If you are super conscious about your carbs, dextrose seems to be the carb of choice for bodybuilders and "healthy" carb consumers. You don't need a ton of carbs to get the desired effect here. Ultimately, 35 grams probably isn't going to make or break your macro ratios. While antioxidants have a protective mechanism against free radicals that are often produced during hard training sessions, they also play a direct role in muscle anabolism.
Protection against free radicals is ultimately protection against cellular breakdown, and the more cells that can be spared, the bigger your growth can be on the back end. Although research is scarce on the topic, which is why I have this ingredient in third place, antioxidants are still important enough to make it onto the podium. There are many antioxidants out there. Vitamin C is great, and vitamin E is another popular choice.
When paired with vitamin C, vitamin E appears to enhance the protective effects with lower delayed-onset muscle soreness scores and higher elevated oxygen radical absorbance capacity ORAC compared to a placebo group.
Infinite Labs Vitamin C. Controlled Labs Orange Oximega Reds. I think we can all agree that creatine is awesome. And yes, it has been suggested that post-workout consumption of creatine might be the best time for absorption, but these findings are based on inferential statistics. But, because this evidence exists, creatine still gets the honorable mention.
Remember, a hard workout is going to tax your phosphocreatine PCr energy system, which means that you'll need some creatine reloading. If you're going to have a post-workout cocktail anyway, you may as well include creatine in case there is some timing benefit. It's important to note how much creatine you're taking per day.
If you're taking 5 grams in your pre-workout and 5 grams in your post-workout, you're already beyond what you need for a maintenance dose. People who are trying to supersaturate their muscles when first taking creatine can take up to 20 grams per day, but you most likely only need 5 grams. Taken together, these ingredients are important for immediate post-workout supplementation. I know there are plenty of other ingredients everyone wanted to see on this list, but these are the ones I've found to be the most important and rooted in research.
I know many of you are probably asking why glutamine didn't make the list. While glutamine has been shown to have positive muscle-building properties in burn victims, the same hasn't really been documented in strength-training individuals, although glutamine may have other benefits. Another immediate argument is going to be, "Why not whey protein?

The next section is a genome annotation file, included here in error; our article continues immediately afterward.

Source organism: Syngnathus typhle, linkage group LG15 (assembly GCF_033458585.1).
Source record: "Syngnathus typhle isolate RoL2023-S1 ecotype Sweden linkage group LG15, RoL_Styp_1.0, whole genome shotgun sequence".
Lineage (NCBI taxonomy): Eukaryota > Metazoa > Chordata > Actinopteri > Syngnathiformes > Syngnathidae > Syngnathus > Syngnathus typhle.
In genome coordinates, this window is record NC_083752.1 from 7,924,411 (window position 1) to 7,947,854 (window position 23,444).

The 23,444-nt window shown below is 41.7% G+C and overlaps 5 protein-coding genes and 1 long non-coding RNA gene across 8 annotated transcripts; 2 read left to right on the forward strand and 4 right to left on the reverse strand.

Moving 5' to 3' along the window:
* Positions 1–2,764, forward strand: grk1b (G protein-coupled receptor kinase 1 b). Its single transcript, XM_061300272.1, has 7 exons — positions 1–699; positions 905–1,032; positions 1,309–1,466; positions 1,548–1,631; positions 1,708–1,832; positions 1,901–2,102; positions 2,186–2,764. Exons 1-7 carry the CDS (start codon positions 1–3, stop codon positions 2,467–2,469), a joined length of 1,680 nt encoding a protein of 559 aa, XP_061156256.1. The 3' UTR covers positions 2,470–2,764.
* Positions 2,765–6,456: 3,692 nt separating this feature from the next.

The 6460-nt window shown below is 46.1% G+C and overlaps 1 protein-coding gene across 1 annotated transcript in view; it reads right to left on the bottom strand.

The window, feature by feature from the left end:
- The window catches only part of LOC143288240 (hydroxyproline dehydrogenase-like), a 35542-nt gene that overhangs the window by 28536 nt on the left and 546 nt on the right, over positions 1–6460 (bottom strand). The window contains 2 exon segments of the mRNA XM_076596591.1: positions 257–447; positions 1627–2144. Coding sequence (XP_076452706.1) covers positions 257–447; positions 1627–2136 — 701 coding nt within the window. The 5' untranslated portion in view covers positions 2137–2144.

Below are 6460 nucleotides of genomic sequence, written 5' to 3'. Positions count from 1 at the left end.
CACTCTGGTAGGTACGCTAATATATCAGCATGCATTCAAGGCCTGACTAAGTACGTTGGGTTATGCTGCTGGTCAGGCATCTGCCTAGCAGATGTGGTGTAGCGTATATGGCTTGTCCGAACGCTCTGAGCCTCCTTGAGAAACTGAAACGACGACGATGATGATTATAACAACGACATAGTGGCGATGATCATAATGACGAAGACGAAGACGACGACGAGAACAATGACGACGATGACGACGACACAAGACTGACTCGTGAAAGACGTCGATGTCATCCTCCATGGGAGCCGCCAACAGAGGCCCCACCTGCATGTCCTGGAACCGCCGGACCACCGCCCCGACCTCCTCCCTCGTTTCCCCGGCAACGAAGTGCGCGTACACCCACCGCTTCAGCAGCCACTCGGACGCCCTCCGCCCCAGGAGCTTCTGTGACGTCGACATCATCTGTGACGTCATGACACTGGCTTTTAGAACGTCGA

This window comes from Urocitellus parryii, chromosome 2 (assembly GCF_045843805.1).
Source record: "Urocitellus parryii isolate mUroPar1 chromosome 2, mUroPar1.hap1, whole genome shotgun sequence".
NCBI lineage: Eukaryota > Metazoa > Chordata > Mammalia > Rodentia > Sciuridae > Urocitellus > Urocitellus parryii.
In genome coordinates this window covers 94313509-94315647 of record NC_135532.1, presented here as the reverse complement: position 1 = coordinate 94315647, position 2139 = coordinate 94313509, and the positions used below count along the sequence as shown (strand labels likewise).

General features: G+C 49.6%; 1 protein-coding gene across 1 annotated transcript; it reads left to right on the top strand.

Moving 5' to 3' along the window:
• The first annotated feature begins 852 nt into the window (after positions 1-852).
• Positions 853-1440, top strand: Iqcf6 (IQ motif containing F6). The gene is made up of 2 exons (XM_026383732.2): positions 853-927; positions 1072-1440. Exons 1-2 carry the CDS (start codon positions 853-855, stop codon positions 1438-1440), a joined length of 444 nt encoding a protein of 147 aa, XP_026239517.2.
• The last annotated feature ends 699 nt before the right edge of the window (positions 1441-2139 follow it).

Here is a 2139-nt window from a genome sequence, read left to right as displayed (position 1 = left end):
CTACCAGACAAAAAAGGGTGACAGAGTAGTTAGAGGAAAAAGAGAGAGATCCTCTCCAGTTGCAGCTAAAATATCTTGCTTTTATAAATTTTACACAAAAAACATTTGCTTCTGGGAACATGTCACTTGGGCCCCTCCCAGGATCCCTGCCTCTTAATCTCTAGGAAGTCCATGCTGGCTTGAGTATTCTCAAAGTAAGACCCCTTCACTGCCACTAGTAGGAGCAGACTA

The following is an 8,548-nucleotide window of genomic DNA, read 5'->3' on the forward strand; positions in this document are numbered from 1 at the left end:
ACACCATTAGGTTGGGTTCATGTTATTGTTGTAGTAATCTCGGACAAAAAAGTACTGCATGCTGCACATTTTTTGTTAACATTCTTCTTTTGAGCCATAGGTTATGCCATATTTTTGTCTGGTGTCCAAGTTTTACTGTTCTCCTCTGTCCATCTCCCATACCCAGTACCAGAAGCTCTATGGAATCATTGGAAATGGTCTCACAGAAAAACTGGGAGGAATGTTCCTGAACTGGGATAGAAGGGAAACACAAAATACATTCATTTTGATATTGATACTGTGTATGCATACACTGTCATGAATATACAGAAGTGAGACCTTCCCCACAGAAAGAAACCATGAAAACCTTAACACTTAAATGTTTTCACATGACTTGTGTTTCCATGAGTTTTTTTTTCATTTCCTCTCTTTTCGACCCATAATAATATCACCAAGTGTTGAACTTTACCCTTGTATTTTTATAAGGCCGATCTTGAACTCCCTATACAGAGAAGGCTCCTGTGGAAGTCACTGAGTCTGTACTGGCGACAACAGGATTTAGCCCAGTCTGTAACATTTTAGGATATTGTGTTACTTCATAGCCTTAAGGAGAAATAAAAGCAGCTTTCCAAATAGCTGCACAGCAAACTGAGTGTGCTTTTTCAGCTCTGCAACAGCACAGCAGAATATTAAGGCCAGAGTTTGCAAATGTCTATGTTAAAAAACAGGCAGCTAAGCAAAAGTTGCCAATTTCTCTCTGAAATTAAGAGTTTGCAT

As we all know, protein has been touted for its great hypertrophic and performance benefits. But for the purposes of a fast recovery, I would suggest BCAAs immediately after your workout, followed by a protein shake or protein-rich meal when you get home. It's been suggested that the addition of leucine to carbohydrate and protein supplementation elicits a greater plasma-leucine concentration and greater net balance between protein synthesis and breakdown.
Furthermore, since protein can be attained through many forms, it was selectively excluded from the supplements on this list. To maximize your post-workout recovery, don't forget to drink fluid! I know that seems like a no-brainer, but some people out there probably aren't getting enough fluid after their workouts.
Also, keep in mind that your post-workout shake is just a quick supplement to get you out of catabolism and moving toward gains. After you hit these critical supplements, it's essential that you eat a whole meal. Make sure you have a nice serving of protein and carbs once you finally get to your table.
The faster you recover, the harder you can go in your next training session. Ultimately, recovering quickly so you can maximize every workout will help you build muscle. This selection is strictly about ingredients that will help you the most immediately after training. When you're pushing heavy weight, you're working anaerobically, or without oxygen.